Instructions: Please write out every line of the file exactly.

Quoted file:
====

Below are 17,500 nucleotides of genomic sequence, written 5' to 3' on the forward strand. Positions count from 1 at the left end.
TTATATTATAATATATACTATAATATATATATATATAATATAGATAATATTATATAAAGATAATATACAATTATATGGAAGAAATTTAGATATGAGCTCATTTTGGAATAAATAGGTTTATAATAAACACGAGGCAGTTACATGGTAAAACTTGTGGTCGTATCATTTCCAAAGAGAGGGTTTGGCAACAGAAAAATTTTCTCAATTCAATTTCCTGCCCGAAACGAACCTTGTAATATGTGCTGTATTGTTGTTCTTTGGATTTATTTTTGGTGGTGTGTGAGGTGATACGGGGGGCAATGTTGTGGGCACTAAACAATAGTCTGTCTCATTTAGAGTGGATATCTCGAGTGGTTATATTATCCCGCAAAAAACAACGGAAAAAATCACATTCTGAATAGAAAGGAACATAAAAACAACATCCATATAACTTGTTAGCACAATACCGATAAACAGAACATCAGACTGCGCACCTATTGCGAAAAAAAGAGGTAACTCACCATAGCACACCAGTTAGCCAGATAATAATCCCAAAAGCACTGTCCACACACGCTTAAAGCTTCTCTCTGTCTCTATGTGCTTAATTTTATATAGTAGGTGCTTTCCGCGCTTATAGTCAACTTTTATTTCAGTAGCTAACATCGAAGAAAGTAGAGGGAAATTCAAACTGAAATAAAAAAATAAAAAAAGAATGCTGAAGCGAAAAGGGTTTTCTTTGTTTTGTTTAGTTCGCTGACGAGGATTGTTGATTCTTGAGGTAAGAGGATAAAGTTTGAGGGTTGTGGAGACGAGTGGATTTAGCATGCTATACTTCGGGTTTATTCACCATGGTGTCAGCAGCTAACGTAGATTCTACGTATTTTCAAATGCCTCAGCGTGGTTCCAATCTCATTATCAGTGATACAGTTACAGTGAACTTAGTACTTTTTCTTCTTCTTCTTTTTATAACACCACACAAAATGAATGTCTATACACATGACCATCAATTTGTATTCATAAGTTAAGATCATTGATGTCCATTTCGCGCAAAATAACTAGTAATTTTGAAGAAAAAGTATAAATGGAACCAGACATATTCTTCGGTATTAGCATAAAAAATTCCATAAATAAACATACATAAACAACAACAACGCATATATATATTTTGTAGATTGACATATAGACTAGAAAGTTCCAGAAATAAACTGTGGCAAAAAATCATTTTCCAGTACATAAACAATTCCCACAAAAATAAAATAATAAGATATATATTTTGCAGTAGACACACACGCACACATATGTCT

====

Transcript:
Below are 17,500 nucleotides of genomic sequence, written 5' to 3' on the forward strand. Positions count from 1 at the left end.
TTATATTATAATATATACTATAATATATATATATATAATATAGATAATATTATATAAAGATAATATACAATTATATGGAAGAAATTTAGATATGAGCTCATTTTGGAATAAATAGGTTTATAATAAACACGAGGCAGTTACATGGTAAAACTTGTGGTCGTATCATTTCCAAAGAGAGGGTTTGGCAACAGAAAAATTTTCTCAATTCAATTTCCTGCCCGAAACGAACCTTGTAATATGTGCTGTATTGTTGTTCTTTGGATTTATTTTTGGTGGTGTGTGAGGTGATACGGGGGGCAATGTTGTGGGCACTAAACAATAGTCTGTCTCATTTAGAGTGGATATCTCGAGTGGTTATATTATCCCGCAAAAAACAACGGAAAAAATCACATTCTGAATAGAAAGGAACATAAAAACAACATCCATATAACTTGTTAGCACAATACCGATAAACAGAACATCAGACTGCGCACCTATTGCGAAAAAAAGAGGTAACTCACCATAGCACACCAGTTAGCCAGATAATAATCCCAAAAGCACTGTCCACACACGCTTAAAGCTTCTCTCTGTCTCTATGTGCTTAATTTTATATAGTAGGTGCTTTCCGCGCTTATAGTCAACTTTTATTTCAGTAGCTAACATCGAAGAAAGTAGAGGGAAATTCAAACTGAAATAAAAAAATAAAAAAAGAATGCTGAAGCGAAAAGGGTTTTCTTTGTTTTGTTTAGTTCGCTGACGAGGATTGTTGATTCTTGAGGTAAGAGGATAAAGTTTGAGGGTTGTGGAGACGAGTGGATTTAGCATGCTATACTTCGGGTTTATTCACCATGGTGTCAGCAGCTAACGTAGATTCTACGTATTTTCAAATGCCTCAGCGTGGTTCCAATCTCATTATCAGTGATACAGTTACAGTGAACTTAGTACTTTTTCTTCTTCTTCTTTTTATAACACCACACAAAATGAATGTCTATACACATGACCATCAATTTGTATTCATAAGTTAAGATCATTGATGTCCATTTCGCGCAAAATAACTAGTAATTTTGAAGAAAAAGTATAAATGGAACCAGACATATTCTTCGGTATTAGCATAAAAAATTCCATAAATAAACATACATAAACAACAACAACGCATATATATATTTTGTAGATTGACATATAGACTAGAAAGTTCCAGAAATAAACTGTGGCAAAAAATCATTTTCCAGTACATAAACAATTCCCACAAAAATAAAATAATAAGATATATATTTTGCAGTAGACACACACGCACACATATGTCT